[News] Trump Says Go Back, We Say Fight Back

Anti-Imperialist News news at freedomarchives.org
Wed Nov 16 11:07:40 EST 2016

*Trump Says Go Back, We Say Fight Back*

Robin D. G. Kelley

Nov 15, 2016

If we are to keep the enormity of the forces aligned against us from 
establishing a false hierarchy of oppression, we must school ourselves 
to recognize that any attack against Blacks, any attack against women, 
is an attack against all of us who recognize that our interests are not 
being served by the systems we support. Each one of us here is a link in 
the connection between antipoor legislation, gay shootings, the burning 
of synagogues, street harassment, attacks against women, and resurgent 
violence against Black people.

—Audre Lorde, “Learning from the 60s”

Donald J. Trump’s election was a national trauma, an epic catastrophe 
that has left millions in the United States and around the world in a 
state of utter shock, uncertainty, deep depression, and genuine fear. 
The fear is palpable and justified, especially for those Trump and his 
acolytes targeted—the undocumented, Muslims, anyone who “looks” 
undocumented or Muslim, people of color, Jews, the LGBTQ community, the 
disabled, women, activists of all kinds (especially Black Lives Matter 
and allied movements resisting state-sanctioned violence), trade unions. 
. . . the list is long. And the attacks have begun; as I write these 
words, reports of hate crimes and racist violence 
are flooding my inbox.

The common refrain is that no one expected this. (Of course, the truth 
is that many people did expect this, just not in the elite media.) At no 
point, this refrain goes, could “we” imagine Trump in the Oval office 
surrounded by a cabinet made up of some of the most idiotic, corrupt, 
and authoritarian characters in modern day politics—Rudolph Giuliani, 
Chris Christie, Newt Gingrich, Sarah Palin, John Bolton, Ben Carson, 
Jeff Sessions, David “Blue Lives Matter” Clarke, Joe Arpaio, to name a 
few. Meanwhile, paid professional pundits are scrambling to peddle their 
analyses and to normalize the results—on the same broadcast media that 
helped deliver Trump’s victory by making him their ratings-boosting 
spectacle rather than attending to issues, ideas, and other candidates 
(e.g., Bernie Sanders or Jill Stein). They deliver the same old 
platitudes: disaffected voters, angry white men who have suffered 
economically and feel forgotten, Trump’s populist message represented 
the nation’s deep-seated distrust of Washington, ad infinitum. Some 
liberal pundits have begun to speak of President-Elect Trump as 
thoughtful and conciliatory, and some even suggest that his 
unpredictability may prove to be an asset. The protests are premature or 
misplaced. All of this from the same folks who predicted a Clinton victory.

This election was a referendum on whether the United States will be a 
straight, white nation reminiscent of the mythic “old days” when armed 
white men ruled.

But the outcome should not have surprised us. This election was, among 
other things, a referendum on whether the United States will be a 
straight, white nation reminiscent of the mythic “old days” when armed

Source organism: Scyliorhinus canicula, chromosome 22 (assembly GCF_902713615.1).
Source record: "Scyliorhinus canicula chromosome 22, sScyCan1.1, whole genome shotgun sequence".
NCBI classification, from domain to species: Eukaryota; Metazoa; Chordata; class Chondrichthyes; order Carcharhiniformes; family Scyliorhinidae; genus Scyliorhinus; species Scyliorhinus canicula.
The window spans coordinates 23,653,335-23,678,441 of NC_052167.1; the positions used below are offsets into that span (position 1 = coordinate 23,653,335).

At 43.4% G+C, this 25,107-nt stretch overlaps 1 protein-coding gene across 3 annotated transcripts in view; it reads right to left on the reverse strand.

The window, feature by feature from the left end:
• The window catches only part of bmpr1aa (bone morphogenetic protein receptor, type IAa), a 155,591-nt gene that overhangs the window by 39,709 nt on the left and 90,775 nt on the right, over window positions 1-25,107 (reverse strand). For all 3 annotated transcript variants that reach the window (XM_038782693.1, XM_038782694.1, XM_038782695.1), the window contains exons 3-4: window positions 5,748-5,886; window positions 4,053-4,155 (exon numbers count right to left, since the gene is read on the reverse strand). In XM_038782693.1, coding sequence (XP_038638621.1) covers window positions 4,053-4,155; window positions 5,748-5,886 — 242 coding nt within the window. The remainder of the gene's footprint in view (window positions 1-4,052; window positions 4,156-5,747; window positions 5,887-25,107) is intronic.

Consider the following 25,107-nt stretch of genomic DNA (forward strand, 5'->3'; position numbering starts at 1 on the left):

white men ruled, owned their castle, boasted of unvanquished military 
power, and everyone else knew their place. Henry Giroux’s new book 
/America at War With Itself/ 
<http://www.citylights.com/book/?GCOI=87286100277470> made this point 
with clarity and foresight two months before the election. The easy 
claim that Trump appeals to legitimate working-class populism driven by 
class anger, Giroux argues, ignores both the historical link between 
whiteness, citizenship, and humanity, and the American dream of wealth 
accumulation built on private property. Trump’s followers are not trying 
to redistribute the wealth, nor are they all “working class”—their 
annual median income is about $72,000. On the contrary, they are 
attracted to Trump’s wealth as metonym of an American dream that they, 
too, can enjoy once America is “great” again—which is to say, once the 
country returns to being “a white MAN’s country.” What Giroux identifies 
as “civic illiteracy” keeps them convinced that the descendants of 
unfree labor or the colonized, or those who are currently unfree, are to 
blame for America’s decline and for blocking their path to Trump-style 

For the white people who voted overwhelmingly for Trump, their candidate 
embodied the anti-Obama backlash. Pundits who say race was not a factor 
point to rural, predominantly white counties that went for Obama in 2008 
and 2012, but now went for Trump, and to the low black and Latinx voter 
turnout. However, turnout was down overall, not just among African 
Americans. Post-election analysis shows that as a percentage of total 
votes the black vote dropped 
only 1 percent compared with the 2012 election, even while the number of 
black ballots counted decreased by nearly 11 percent. (Why this happened 
is beyond the scope of this essay, but one might begin with Greg 
Palast’s findings <http://www.gregpalast.com/election-stolen-heres/> 
about voter suppression and the use of “crosscheck” to invalidate 
ballots.) Moreover, claims that nearly a third of Latinxs went for Trump 
have been disputed by the website Latino Decision 
whose careful research puts the figure at 18 percent. The turnout does 
not contradict the fact that Trump drew the clear majority of white 
votes. This is not startling news.